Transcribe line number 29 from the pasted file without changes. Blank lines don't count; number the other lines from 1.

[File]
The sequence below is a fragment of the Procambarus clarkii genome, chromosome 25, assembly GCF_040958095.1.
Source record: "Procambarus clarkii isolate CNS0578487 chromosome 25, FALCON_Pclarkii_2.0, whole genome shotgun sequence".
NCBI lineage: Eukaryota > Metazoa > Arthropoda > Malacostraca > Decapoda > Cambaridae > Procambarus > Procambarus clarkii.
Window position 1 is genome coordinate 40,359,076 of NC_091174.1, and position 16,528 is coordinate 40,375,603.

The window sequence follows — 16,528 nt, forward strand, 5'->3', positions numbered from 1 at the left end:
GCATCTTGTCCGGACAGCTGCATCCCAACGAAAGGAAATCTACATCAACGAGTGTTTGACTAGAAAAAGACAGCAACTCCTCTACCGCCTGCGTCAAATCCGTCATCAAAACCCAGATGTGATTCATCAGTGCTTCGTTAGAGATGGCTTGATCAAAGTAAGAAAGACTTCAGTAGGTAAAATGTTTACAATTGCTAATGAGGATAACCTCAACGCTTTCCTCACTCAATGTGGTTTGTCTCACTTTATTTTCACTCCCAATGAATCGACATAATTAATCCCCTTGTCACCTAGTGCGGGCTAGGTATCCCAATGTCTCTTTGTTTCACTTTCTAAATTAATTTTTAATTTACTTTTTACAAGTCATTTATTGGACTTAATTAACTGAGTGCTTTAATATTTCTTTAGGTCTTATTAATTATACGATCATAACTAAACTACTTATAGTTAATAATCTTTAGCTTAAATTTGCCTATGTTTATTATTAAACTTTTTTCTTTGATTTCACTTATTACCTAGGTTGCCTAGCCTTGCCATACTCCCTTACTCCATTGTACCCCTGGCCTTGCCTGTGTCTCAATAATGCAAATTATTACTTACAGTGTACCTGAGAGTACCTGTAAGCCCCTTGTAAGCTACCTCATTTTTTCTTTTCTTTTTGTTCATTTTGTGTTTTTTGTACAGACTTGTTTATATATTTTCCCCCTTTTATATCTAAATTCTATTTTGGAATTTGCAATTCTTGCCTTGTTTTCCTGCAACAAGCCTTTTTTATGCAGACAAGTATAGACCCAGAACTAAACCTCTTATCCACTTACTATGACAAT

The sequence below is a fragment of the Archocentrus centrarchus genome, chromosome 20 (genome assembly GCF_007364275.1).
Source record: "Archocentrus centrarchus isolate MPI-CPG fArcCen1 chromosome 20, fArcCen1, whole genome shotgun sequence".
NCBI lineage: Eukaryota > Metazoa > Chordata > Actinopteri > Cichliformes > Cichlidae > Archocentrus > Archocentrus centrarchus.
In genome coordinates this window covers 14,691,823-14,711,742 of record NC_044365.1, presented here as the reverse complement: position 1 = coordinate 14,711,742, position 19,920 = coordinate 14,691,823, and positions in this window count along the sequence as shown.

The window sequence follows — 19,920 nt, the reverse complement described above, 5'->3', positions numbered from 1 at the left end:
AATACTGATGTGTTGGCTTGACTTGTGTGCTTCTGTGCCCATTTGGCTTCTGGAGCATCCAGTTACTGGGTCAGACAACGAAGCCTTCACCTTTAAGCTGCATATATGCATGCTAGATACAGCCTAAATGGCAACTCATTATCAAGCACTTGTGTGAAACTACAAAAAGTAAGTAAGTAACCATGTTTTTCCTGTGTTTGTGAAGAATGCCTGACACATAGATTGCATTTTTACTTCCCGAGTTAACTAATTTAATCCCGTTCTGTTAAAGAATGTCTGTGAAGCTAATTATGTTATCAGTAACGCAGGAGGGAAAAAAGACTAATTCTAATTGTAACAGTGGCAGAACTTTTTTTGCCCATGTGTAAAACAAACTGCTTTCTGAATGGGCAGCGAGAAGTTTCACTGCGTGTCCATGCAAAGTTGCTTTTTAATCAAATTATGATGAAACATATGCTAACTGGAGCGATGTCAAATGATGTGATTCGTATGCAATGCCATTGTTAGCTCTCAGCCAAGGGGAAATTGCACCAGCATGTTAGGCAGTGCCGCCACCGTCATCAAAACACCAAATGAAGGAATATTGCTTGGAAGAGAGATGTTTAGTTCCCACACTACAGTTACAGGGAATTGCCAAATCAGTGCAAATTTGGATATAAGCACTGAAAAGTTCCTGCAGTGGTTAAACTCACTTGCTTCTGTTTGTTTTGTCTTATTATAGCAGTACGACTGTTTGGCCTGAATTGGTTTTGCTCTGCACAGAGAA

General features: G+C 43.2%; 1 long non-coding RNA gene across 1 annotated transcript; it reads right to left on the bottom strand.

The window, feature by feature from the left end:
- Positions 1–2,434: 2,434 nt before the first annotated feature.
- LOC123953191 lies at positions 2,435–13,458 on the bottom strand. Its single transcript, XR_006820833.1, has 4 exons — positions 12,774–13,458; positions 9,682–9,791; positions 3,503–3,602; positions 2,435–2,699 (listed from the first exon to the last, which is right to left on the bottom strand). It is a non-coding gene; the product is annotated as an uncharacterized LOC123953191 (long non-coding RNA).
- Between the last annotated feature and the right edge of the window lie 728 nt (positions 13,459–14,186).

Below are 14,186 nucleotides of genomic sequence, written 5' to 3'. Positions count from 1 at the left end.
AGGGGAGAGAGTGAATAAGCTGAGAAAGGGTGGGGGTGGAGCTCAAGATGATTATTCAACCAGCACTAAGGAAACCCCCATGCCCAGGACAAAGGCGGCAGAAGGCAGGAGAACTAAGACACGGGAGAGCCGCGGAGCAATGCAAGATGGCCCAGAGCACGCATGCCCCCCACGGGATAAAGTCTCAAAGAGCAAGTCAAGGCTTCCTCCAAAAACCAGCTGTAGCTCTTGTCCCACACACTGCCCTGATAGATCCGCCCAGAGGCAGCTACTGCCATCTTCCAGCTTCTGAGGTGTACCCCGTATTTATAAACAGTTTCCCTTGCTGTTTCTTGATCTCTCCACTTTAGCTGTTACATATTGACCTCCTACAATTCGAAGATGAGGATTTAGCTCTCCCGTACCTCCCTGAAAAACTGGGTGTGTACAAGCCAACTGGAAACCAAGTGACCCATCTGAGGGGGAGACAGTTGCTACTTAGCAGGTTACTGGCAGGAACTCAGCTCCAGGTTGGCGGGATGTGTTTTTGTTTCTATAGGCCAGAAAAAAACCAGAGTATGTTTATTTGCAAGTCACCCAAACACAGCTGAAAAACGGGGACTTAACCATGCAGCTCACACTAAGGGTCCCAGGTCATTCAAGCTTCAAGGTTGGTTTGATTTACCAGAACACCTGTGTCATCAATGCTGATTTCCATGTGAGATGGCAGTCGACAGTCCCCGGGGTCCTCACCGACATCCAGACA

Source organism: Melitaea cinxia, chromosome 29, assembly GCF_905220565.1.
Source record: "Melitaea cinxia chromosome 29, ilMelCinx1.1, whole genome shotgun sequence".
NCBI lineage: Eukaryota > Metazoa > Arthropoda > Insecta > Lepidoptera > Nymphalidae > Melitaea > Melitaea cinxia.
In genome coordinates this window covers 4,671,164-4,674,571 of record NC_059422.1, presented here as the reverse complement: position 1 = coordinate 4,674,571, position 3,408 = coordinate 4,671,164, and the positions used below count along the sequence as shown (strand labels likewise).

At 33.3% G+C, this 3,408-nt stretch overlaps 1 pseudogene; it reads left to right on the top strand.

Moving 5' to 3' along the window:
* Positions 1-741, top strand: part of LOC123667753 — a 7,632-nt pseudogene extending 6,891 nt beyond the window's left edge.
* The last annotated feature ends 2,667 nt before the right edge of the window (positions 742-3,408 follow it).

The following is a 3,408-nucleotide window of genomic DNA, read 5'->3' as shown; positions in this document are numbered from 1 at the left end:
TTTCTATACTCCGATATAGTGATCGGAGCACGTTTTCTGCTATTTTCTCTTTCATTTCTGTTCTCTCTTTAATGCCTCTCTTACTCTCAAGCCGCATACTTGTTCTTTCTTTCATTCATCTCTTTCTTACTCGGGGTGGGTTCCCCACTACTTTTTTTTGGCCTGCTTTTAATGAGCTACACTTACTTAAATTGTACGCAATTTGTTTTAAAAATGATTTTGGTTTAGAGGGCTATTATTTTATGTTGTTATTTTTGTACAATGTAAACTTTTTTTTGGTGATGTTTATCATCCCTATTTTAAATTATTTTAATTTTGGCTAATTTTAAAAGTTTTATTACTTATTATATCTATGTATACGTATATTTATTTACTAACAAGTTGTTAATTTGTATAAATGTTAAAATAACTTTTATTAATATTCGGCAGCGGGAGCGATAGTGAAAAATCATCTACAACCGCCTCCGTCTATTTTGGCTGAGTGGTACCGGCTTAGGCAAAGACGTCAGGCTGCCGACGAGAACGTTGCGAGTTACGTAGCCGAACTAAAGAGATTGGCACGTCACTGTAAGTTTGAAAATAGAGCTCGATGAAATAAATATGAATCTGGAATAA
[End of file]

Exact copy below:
TTTCTATACTCCGATATAGTGATCGGAGCACGTTTTCTGCTATTTTCTCTTTCATTTCTGTTCTCTCTTTAATGCCTCTCTTACTCTCAAGCCGCATACTTGTTCTTTCTTTCATTCATCTCTTTCTTACTCGGGGTGGGTTCCCCACTACTTTTTTTTGGCCTGCTTTTAATGAGCTACACTTACTTAAATTGTACGCAATTTGTTTTAAAAATGATTTTGGTTTAGAGGGCTATTATTTTATGTTGTTATTTTTGTACAATGTAAACTTTTTTTTGGTGATGTTTATCATCCCTATTTTAAATTATTTTAATTTTGGCTAATTTTAAAAGTTTTATTACTTATTATATCTATGTATACGTATATTTATTTACTAACAAGTTGTTAATTTGTATAAATGTTAAAATAACTTTTATTAATATTCGGCAGCGGGAGCGATAGTGAAAAATCATCTACAACCGCCTCCGTCTATTTTGGCTGAGTGGTACCGGCTTAGGCAAAGACGTCAGGCTGCCGACGAGAACGTTGCGAGTTACGTAGCCGAACTAAAGAGATTGGCACGTCACTGTAAGTTTGAAAATAGAGCTCGATGAAATAAATATGAATCTGGAATAA